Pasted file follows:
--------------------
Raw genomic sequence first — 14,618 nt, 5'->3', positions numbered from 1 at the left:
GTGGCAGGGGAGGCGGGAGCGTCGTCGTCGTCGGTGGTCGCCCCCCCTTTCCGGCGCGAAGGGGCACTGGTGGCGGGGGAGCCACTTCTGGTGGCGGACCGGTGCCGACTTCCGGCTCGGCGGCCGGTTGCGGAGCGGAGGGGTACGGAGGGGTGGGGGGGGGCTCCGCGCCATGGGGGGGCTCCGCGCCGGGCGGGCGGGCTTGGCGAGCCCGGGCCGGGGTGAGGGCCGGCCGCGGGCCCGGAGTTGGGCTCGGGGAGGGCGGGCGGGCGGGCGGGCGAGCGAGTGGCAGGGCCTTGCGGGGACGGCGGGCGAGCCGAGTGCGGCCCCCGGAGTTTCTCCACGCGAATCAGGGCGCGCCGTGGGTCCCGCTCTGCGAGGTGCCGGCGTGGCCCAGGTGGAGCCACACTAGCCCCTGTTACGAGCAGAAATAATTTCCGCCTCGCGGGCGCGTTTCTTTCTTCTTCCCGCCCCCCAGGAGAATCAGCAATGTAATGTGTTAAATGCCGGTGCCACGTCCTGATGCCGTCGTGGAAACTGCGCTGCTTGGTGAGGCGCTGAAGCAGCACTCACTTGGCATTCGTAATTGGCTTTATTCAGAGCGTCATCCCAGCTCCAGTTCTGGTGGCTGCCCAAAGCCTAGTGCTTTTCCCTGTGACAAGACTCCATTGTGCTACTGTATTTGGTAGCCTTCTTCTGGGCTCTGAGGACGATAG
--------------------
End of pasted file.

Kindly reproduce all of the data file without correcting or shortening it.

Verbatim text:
Raw genomic sequence first — 14,618 nt, 5'->3', positions numbered from 1 at the left:
GTGGCAGGGGAGGCGGGAGCGTCGTCGTCGTCGGTGGTCGCCCCCCCTTTCCGGCGCGAAGGGGCACTGGTGGCGGGGGAGCCACTTCTGGTGGCGGACCGGTGCCGACTTCCGGCTCGGCGGCCGGTTGCGGAGCGGAGGGGTACGGAGGGGTGGGGGGGGGCTCCGCGCCATGGGGGGGCTCCGCGCCGGGCGGGCGGGCTTGGCGAGCCCGGGCCGGGGTGAGGGCCGGCCGCGGGCCCGGAGTTGGGCTCGGGGAGGGCGGGCGGGCGGGCGGGCGAGCGAGTGGCAGGGCCTTGCGGGGACGGCGGGCGAGCCGAGTGCGGCCCCCGGAGTTTCTCCACGCGAATCAGGGCGCGCCGTGGGTCCCGCTCTGCGAGGTGCCGGCGTGGCCCAGGTGGAGCCACACTAGCCCCTGTTACGAGCAGAAATAATTTCCGCCTCGCGGGCGCGTTTCTTTCTTCTTCCCGCCCCCCAGGAGAATCAGCAATGTAATGTGTTAAATGCCGGTGCCACGTCCTGATGCCGTCGTGGAAACTGCGCTGCTTGGTGAGGCGCTGAAGCAGCACTCACTTGGCATTCGTAATTGGCTTTATTCAGAGCGTCATCCCAGCTCCAGTTCTGGTGGCTGCCCAAAGCCTAGTGCTTTTCCCTGTGACAAGACTCCATTGTGCTACTGTATTTGGTAGCCTTCTTCTGGGCTCTGAGGACGATAG